This post is part of an ongoing series on Paul and Pneuma, Justin and Judaism.
Justin occupies a relatively unique place in the history of Christianity, for not only was he a “mover between many worlds” but he also stood at the end of the apostolic age and the beginning of the apologetic period of early Christianity. Justin provides enough autobiographical detail in his writings to create a fairly strong outline of life and background, although the details of his birth are relatively obscure. What we do know about his early life is that Justin was a gentile—possibly a Samaritan—born in Flavia Neapolis of Syria Palestine, son of Priscus and grandson of Bacchius. Dialogue 1-9 recounts Justin’s education and philosophical background. After finding other philosophical schools wanting in his search for true understanding, Justin became a Platonist. Even post-conversion, Justin’s thought remained largely indebted to Middle Platonic philosophy, a fact which comes across clearly in his own statements (Dial. 2.6. 1 Apol. 20. 2 Apol. 12.1) and through examination of his thought. According to Justin’s telling, he encountered an “old man” who problematized his Platonism—asking how the mind can possibly know God if it has no kinship with God (Dial. 7.1-3)—and led him to recognize the necessity of the Holy Spirit and Christian faith. Justin considered himself a philosopher before and after his conversion to Christianity, and he appears to have spent much of his later life instructing Christians in Rome. According to The Martyrdom of the Holy Martyrs, during the reign of Antoninus Pius (r. 161-169 CE) Justin and six others (presumably his students) were arrested and brought before Roman prefect Q. Junius Rusticus (r. 162-168 CE). What led to this arrest remains unknown, but Justin was martyred shortly thereafter (c. 165 CE) and subsequently given the name by which he is known to this day.
 Sara Parvis and Paul Foster, “Introduction: Justin Martyr and His Worlds” in Justin Martyr and His Worlds (ed. S. Parvis and P. Foster, Minneapolis: Fortress Press, 2007), 2.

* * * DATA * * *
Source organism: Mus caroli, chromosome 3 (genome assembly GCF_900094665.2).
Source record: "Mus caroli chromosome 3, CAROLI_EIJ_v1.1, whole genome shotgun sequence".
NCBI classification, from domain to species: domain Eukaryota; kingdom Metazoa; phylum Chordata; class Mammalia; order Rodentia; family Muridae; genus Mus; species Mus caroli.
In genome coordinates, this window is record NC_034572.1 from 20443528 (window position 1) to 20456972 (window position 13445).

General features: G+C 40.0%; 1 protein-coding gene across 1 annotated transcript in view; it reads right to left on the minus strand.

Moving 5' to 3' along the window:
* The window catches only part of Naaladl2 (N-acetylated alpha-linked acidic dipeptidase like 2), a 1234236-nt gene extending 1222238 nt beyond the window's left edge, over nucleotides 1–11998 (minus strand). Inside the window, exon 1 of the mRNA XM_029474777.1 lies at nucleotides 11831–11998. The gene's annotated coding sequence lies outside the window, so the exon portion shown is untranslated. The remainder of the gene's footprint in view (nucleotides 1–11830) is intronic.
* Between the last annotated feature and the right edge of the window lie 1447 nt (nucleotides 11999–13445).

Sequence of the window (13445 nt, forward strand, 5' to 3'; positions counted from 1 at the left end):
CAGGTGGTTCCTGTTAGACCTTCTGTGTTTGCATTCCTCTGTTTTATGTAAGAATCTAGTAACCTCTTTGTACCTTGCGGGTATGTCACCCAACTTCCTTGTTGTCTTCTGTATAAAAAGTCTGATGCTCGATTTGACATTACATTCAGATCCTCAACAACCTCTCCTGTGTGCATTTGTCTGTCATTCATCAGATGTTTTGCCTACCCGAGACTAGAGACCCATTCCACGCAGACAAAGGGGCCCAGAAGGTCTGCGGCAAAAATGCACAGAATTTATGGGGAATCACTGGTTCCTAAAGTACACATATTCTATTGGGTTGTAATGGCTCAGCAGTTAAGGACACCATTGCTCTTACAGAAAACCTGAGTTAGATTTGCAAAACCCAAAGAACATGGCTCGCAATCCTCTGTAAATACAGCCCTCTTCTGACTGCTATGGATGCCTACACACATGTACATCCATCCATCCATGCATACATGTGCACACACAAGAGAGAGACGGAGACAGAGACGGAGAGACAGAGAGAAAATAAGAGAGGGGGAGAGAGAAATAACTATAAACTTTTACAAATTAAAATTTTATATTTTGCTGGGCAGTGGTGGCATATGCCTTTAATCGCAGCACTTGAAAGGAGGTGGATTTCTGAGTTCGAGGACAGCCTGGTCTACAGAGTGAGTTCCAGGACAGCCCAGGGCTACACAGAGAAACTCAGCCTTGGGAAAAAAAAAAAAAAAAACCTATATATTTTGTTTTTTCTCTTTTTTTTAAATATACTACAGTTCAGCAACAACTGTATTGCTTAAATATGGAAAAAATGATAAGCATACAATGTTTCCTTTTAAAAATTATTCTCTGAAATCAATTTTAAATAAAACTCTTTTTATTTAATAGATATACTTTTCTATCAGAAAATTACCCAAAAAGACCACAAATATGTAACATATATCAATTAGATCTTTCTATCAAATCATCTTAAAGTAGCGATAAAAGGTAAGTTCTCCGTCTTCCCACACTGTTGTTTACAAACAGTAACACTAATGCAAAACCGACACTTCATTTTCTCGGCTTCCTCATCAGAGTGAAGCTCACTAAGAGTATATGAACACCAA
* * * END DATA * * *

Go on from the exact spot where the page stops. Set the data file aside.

Craig D. Allert, Revelation, Truth, Canon and Interpretation: Studies in Justin Martyr’s Dialogue with Trypho (SupVC 64, Leiden and Boston: Brill, 2002), 27. Michael Slusser, “Justin Scholarship: Trends and Trajectories” in Justin Martyr and His Worlds (ed. S. Parvis and P. Foster, Minneapolis: Fortress Press, 2007), 20. Arthur J. Droge, “Justin Martyr and the Restoration of Philosophy,” Church History 9.1 (1987): 303.
 1 Apol. 1.2, 53; Dial. 41.3. Justin and father’s names are Latin while his grandfather’s name. Allert, Revelation, 28. Paul Parvis, “Justin Martyr,” Expository Times 120.2 (2008): 53.
 On Justin’s rejection of the Stoic system of philosophy—though not every facet of Stoic thought—see Runar M. Thorsteinsson, “Justin and Stoic Cosmo-Theology,” JTS 63.2 (2012): 541-559. See also 2 Apol. 4-13. Thorsteinsson’s study reveals that “while Justin greatly admired the morality and moral integrity of (some of) the Stoics, he strongly rejected their doctrines on the nature of God as a corporeal being, on the world-cycles and conflagration, and on fate. In somewhat simplified terms, according to the Stoics, the nature of God is changeable, whereas God’s [sic] [why is the sic here?] judgment is unchangeable.” See Thorsteinsson, “Justin,” 570.
 Thorsteinsson, “Justin,” 533-34. Also see the following: Charles Nahm, “The Debate on the ‘Platonism’ of Justin Martyr,” SecCent 9 (1992): 129-51. Carl Andresen, “Justin und der mittlere Platonismus,” ZNW 44 (1952-3): 157-95. J. H. Waszink, “Bemerkungen zum Einfluss des Platonismus im frühen Christentum,” VC 19 (1965), 146-51. Allert, 28-9, 73-4. Erwin R. Goodenough, The Theology of Justin Martyr: An Investigation into the Conceptions of Early Christian Literature and Its Hellenistic and Judaistic Influences (Amsterdam: Philo Press, 1968), 295-320. Rebecca Lyman, “Justin and Hellenism: Some Postcolonial Perspectives” in Justin Martyr and His Worlds (ed. S. Parvis and P. Foster, Minneapolis: Fortress Press, 2007), 163-4. Slusser, 15. Droge, 304f. Tobias Georges, “Justin’s School in Rome—Reflections on Early Christian ‘Schools,’” ZAC 16 (2012): 76. Evangelia G. Dafni, “Septuaginta und Plato in Justins ‘Dialog mit Tryphon,’” Neotestamenica 43.2 (2009): 451-7. Denis Minns and Paul Parvis, Justin, Philosopher and Martyr: Apologies (Oxford and New York: OUP, 2009), 59-60n6.
 Allert, 152-3. Vladimir de Beer, “The Patristic Reception of Hellenic Philosophy,” SVTQ 55.4 (2012): 379-80.
 Georges, 75. Allert, 67.
 Allert, 30-1. Parvis, 59. Gianluca Piscini, “L’apologiste Justin et Usbek: une possible citation patristique dans les Lettres Persanes,” ASE 32 (2015): 172.